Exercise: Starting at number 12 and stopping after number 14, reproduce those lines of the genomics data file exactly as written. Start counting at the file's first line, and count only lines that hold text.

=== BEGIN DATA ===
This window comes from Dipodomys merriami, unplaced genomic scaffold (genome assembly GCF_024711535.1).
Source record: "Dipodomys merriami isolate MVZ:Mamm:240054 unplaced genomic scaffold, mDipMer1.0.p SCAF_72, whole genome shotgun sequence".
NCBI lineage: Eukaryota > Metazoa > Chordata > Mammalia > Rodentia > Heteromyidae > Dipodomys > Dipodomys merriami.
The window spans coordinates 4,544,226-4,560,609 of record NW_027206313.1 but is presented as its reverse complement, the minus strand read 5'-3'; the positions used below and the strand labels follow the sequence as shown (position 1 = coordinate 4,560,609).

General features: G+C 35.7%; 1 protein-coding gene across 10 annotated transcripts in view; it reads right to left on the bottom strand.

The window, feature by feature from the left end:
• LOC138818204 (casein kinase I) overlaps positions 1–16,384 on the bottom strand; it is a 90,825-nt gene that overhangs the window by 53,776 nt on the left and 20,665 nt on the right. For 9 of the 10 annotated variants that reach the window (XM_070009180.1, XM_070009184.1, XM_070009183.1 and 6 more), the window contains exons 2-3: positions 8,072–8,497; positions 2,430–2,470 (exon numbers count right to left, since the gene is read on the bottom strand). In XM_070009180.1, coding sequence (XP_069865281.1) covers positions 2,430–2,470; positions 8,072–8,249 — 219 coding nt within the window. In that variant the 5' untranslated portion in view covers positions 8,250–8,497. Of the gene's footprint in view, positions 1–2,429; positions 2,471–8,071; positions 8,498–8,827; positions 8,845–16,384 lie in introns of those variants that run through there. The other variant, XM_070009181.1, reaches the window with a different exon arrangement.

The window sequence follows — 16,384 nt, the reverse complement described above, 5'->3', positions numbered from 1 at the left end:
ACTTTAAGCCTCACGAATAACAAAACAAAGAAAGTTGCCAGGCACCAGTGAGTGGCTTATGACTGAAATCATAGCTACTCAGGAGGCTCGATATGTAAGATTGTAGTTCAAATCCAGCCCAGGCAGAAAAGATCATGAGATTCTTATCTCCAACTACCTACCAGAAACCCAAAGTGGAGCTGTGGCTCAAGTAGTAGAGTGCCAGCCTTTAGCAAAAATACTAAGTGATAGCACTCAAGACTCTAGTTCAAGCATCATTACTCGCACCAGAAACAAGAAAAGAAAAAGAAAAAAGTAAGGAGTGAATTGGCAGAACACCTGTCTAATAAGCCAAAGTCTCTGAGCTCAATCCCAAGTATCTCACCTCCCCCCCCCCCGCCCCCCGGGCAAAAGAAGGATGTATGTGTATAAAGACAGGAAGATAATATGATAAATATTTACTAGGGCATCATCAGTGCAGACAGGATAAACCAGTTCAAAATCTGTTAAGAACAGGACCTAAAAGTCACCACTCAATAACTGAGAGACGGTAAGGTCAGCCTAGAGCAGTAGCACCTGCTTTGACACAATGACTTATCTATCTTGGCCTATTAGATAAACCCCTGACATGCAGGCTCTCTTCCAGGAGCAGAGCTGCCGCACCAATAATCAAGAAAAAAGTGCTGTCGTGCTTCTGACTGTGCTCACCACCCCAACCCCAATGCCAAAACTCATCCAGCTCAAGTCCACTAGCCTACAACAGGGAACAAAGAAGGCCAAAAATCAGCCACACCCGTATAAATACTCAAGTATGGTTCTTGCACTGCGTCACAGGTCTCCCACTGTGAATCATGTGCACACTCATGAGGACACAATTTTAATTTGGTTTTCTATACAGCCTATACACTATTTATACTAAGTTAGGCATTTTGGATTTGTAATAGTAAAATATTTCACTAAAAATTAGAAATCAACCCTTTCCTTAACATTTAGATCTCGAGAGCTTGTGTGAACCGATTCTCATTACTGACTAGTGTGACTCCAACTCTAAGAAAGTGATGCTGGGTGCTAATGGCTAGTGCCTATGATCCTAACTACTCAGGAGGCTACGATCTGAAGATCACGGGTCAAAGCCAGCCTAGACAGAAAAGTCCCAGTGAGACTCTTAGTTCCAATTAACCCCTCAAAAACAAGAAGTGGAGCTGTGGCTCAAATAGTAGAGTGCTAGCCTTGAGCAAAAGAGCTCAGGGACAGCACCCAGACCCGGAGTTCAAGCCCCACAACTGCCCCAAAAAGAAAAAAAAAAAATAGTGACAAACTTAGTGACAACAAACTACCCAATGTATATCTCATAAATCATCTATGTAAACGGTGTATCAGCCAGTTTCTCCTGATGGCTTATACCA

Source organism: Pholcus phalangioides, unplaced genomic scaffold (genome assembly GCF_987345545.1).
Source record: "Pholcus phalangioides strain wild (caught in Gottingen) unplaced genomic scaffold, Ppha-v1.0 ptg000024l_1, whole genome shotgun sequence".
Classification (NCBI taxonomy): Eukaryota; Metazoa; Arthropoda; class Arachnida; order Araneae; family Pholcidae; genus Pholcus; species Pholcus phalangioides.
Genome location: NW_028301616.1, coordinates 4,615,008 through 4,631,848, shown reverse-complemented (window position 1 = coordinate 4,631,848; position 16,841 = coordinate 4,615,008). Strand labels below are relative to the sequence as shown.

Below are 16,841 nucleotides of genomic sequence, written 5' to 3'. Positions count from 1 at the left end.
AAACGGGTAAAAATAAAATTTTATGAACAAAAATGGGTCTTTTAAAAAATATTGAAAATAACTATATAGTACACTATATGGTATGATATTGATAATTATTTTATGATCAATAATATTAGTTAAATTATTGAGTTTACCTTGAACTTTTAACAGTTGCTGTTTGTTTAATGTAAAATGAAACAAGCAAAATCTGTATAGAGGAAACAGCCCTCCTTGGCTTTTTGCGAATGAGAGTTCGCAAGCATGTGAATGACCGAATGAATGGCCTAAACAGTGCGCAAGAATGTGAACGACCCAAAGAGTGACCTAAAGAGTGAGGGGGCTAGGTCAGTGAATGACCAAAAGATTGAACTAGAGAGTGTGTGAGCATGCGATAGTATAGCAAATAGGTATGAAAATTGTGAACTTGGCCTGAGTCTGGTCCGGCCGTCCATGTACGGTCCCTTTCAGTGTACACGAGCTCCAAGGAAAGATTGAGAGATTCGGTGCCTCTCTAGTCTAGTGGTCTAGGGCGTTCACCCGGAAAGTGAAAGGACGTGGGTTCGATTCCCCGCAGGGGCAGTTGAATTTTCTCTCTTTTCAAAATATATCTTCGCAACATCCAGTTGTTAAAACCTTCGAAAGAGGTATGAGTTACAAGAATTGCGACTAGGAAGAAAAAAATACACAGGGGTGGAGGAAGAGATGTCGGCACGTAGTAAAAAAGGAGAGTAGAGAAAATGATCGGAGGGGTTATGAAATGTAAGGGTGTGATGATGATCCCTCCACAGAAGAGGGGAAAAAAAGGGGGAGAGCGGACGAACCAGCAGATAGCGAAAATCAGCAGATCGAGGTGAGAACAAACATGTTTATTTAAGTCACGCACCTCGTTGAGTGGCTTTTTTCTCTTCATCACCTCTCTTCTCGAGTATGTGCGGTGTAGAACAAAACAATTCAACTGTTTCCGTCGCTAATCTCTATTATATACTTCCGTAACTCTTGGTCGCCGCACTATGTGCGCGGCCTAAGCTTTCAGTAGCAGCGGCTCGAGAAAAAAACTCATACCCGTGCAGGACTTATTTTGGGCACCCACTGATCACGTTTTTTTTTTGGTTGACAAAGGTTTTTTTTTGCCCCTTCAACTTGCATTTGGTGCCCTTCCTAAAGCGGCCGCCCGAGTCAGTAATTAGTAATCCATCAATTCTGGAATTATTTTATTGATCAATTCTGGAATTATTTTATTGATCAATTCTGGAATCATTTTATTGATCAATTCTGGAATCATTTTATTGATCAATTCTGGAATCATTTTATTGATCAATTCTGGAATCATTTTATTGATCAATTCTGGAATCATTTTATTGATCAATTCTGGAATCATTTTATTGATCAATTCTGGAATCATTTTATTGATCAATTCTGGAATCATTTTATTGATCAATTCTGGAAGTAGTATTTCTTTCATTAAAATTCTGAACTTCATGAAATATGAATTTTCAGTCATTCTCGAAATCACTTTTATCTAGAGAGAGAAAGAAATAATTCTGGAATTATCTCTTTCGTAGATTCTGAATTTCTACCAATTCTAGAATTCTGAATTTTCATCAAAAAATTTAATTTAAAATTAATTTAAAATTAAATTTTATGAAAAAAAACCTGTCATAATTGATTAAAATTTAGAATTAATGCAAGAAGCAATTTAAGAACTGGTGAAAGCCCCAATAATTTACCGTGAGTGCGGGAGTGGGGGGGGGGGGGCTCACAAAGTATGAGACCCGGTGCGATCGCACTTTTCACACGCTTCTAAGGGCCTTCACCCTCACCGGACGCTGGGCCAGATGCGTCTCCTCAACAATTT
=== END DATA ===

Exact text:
Classification (NCBI taxonomy): Eukaryota; Metazoa; Arthropoda; class Arachnida; order Araneae; family Pholcidae; genus Pholcus; species Pholcus phalangioides.
Genome location: NW_028301616.1, coordinates 4,615,008 through 4,631,848, shown reverse-complemented (window position 1 = coordinate 4,631,848; position 16,841 = coordinate 4,615,008). Strand labels below are relative to the sequence as shown.

Below are 16,841 nucleotides of genomic sequence, written 5' to 3'. Positions count from 1 at the left end.